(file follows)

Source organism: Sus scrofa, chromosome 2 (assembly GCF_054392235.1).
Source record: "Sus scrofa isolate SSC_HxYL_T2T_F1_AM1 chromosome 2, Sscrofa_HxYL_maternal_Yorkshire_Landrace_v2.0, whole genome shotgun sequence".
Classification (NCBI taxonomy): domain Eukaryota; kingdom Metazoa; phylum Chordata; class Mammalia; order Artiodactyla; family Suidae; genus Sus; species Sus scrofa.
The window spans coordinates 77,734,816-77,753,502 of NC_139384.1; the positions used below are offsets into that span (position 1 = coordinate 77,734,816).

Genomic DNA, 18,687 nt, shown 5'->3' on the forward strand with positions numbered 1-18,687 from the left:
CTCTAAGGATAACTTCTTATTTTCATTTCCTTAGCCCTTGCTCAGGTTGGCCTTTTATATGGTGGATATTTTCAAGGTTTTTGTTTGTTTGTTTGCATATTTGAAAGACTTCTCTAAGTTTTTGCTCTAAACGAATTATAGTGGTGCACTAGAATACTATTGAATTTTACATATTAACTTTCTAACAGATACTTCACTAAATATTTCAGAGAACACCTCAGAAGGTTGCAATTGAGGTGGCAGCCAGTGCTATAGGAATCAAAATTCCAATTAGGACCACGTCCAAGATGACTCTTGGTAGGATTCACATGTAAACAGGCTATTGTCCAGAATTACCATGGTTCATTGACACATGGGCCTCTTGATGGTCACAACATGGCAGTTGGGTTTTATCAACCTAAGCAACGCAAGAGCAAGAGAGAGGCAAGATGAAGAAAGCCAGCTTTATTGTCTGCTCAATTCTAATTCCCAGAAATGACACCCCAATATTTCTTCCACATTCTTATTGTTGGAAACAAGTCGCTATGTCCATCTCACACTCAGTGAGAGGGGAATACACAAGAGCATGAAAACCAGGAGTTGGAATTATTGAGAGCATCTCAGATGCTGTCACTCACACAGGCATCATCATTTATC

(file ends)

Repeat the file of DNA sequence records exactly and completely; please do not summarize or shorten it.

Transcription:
Source organism: Sus scrofa, chromosome 2 (assembly GCF_054392235.1).
Source record: "Sus scrofa isolate SSC_HxYL_T2T_F1_AM1 chromosome 2, Sscrofa_HxYL_maternal_Yorkshire_Landrace_v2.0, whole genome shotgun sequence".
Classification (NCBI taxonomy): domain Eukaryota; kingdom Metazoa; phylum Chordata; class Mammalia; order Artiodactyla; family Suidae; genus Sus; species Sus scrofa.
The window spans coordinates 77,734,816-77,753,502 of NC_139384.1; the positions used below are offsets into that span (position 1 = coordinate 77,734,816).

Genomic DNA, 18,687 nt, shown 5'->3' on the forward strand with positions numbered 1-18,687 from the left:
CTCTAAGGATAACTTCTTATTTTCATTTCCTTAGCCCTTGCTCAGGTTGGCCTTTTATATGGTGGATATTTTCAAGGTTTTTGTTTGTTTGTTTGCATATTTGAAAGACTTCTCTAAGTTTTTGCTCTAAACGAATTATAGTGGTGCACTAGAATACTATTGAATTTTACATATTAACTTTCTAACAGATACTTCACTAAATATTTCAGAGAACACCTCAGAAGGTTGCAATTGAGGTGGCAGCCAGTGCTATAGGAATCAAAATTCCAATTAGGACCACGTCCAAGATGACTCTTGGTAGGATTCACATGTAAACAGGCTATTGTCCAGAATTACCATGGTTCATTGACACATGGGCCTCTTGATGGTCACAACATGGCAGTTGGGTTTTATCAACCTAAGCAACGCAAGAGCAAGAGAGAGGCAAGATGAAGAAAGCCAGCTTTATTGTCTGCTCAATTCTAATTCCCAGAAATGACACCCCAATATTTCTTCCACATTCTTATTGTTGGAAACAAGTCGCTATGTCCATCTCACACTCAGTGAGAGGGGAATACACAAGAGCATGAAAACCAGGAGTTGGAATTATTGAGAGCATCTCAGATGCTGTCACTCACACAGGCATCATCATTTATC